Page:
The association between periodontitis and obstructive sleep apnea: a preliminary study.J Periodontal Res. 2013 Aug; 48(4):500-6.JP
BACKGROUND AND OBJECTIVE
Periodontitis is becoming a highly prevalent disease worldwide. Obstructive sleep apnea (OSA) is a common disorder that is characterized by repeated disruptions in breathing during sleep, and mouth breathing is a common characteristic among patients with OSA. We aimed to assess the hypothesis that OSA is associated with the onset and progression of periodontal disease.
MATERIAL AND METHODS
This is a cross-sectional study of a total of 687 participants (460 men and 227 women), 47-77 years of age, who were examined between August 2009 and September 2010 as part of the Korean Genome and Epidemiology Study. The participants underwent standard polysomnography, clinical periodontal examination and health-screening examinations. Periodontitis was defined as clinical attachment level (CAL) ≥ 6 mm and probing pocket depth ≥ 4 mm. OSA was determined using the apnea-hypopnea index (AHI), and an AHI score of ≥ 5 was the cut-off used to indicate the presence of OSA.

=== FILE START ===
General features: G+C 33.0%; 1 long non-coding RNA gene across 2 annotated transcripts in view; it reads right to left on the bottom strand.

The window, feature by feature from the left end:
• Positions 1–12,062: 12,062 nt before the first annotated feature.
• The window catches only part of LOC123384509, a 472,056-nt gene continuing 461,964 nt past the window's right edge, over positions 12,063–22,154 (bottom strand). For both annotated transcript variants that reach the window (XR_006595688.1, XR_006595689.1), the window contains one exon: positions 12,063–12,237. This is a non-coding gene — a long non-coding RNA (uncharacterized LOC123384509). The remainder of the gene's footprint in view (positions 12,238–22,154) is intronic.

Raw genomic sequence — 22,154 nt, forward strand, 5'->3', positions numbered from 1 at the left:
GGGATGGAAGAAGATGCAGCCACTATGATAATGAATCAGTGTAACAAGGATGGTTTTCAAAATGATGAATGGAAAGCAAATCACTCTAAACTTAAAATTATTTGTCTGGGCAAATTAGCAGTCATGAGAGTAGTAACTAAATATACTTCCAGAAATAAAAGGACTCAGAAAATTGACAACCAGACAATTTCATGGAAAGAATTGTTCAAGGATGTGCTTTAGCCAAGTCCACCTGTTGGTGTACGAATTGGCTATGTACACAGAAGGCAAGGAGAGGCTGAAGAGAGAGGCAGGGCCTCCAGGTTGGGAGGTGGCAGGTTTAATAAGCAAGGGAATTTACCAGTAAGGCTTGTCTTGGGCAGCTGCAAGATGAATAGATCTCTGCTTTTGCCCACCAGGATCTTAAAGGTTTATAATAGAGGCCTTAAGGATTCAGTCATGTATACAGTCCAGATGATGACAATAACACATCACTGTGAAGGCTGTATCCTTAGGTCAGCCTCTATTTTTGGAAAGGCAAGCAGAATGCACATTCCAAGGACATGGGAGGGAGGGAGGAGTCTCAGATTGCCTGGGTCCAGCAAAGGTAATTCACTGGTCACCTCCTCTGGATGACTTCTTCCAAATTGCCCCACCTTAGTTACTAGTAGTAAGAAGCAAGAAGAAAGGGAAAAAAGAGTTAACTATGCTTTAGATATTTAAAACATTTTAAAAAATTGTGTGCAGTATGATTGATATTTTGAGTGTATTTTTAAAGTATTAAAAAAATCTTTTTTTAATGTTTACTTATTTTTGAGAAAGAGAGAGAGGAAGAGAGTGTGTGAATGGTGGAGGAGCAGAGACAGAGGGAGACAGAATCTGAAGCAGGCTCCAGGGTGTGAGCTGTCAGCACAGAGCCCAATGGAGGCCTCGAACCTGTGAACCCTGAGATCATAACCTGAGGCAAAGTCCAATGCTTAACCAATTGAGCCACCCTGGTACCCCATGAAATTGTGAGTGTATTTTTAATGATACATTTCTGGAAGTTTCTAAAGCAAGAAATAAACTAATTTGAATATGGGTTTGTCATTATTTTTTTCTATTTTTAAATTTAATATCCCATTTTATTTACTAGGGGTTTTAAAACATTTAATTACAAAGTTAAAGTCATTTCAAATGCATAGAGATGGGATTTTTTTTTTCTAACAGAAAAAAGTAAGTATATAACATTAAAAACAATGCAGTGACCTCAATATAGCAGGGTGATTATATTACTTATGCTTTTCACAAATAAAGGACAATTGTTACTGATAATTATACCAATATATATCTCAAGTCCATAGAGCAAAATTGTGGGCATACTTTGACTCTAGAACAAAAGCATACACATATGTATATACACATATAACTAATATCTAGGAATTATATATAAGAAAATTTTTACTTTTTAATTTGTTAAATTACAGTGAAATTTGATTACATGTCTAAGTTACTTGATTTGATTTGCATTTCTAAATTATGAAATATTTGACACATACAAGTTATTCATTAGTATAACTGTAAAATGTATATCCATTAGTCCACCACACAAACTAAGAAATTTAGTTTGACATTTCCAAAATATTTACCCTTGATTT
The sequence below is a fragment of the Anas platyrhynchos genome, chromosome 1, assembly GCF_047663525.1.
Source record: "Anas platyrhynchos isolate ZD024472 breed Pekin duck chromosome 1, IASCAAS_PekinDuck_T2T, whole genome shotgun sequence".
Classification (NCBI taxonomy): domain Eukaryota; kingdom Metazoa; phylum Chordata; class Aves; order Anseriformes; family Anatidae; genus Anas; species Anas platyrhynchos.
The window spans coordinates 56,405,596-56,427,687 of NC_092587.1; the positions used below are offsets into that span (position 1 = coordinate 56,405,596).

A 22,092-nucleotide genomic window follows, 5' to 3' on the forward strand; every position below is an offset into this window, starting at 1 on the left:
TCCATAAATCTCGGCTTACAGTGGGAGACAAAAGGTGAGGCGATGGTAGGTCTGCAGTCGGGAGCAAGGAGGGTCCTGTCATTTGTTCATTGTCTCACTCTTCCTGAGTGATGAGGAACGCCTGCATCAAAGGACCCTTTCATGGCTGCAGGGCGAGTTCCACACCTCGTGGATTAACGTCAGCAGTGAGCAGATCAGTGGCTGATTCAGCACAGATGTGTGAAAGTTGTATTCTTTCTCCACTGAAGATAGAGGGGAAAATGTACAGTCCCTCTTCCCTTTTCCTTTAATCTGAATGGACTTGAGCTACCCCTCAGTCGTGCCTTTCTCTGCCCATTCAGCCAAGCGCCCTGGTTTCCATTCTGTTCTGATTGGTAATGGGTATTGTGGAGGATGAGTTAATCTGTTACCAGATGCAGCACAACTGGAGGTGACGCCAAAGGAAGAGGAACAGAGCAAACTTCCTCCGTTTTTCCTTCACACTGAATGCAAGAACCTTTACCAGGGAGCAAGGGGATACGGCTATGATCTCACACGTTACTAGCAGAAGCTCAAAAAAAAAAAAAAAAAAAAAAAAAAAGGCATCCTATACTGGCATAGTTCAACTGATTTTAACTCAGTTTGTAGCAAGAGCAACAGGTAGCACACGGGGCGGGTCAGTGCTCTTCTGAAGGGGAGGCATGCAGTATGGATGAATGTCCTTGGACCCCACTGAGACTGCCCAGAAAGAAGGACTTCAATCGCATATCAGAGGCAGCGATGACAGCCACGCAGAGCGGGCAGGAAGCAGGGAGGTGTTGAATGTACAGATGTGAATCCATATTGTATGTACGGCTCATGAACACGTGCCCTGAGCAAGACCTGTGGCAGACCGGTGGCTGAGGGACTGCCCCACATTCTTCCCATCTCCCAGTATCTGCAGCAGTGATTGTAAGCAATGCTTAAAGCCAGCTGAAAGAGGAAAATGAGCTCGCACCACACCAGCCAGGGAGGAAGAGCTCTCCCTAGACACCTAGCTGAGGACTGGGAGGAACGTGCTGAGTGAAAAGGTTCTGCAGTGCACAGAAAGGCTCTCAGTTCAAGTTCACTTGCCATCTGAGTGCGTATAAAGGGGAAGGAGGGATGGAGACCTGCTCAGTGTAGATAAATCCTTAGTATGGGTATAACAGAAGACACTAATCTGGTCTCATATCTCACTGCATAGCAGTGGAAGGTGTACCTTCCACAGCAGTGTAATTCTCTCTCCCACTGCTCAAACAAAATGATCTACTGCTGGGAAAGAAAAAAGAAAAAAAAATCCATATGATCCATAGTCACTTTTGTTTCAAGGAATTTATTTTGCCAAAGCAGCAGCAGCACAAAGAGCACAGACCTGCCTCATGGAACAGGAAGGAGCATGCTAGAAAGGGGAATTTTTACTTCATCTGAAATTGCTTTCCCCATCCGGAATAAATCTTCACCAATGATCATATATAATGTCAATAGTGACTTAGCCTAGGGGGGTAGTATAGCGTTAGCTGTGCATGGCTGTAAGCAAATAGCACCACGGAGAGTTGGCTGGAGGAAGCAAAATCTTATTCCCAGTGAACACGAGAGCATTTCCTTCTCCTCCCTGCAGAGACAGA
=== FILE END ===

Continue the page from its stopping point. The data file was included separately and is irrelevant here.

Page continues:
The results showed that 17.5% of the participants had periodontitis, 46.6% had OSA and 60.0% who were diagnosed with periodontitis had OSA. In our study, old age, male gender, current smoking status, mouth breathing during sleep and high AHI were identified as risk factors for periodontitis. OSA was positively associated with periodontitis [odds ratio (OR) = 1.84, 95% confidence interval (CI) = 1.18-2.87], probing pocket depth (OR = 2.22, 95% CI = 1.30-3.77) and CAL (OR = 1.86, 95% CI = 1.07-3.21) in a dose-response manner. Additionally, OSA was positively associated with periodontitis (OR = 2.51, 95% CI = 1.37-4.62) in subjects ≥ 55 years of age, but not in subjects < 55 years of age.
There is a significant association between OSA and periodontal disease. Further research is needed to clarify the causal relationship between the two conditions.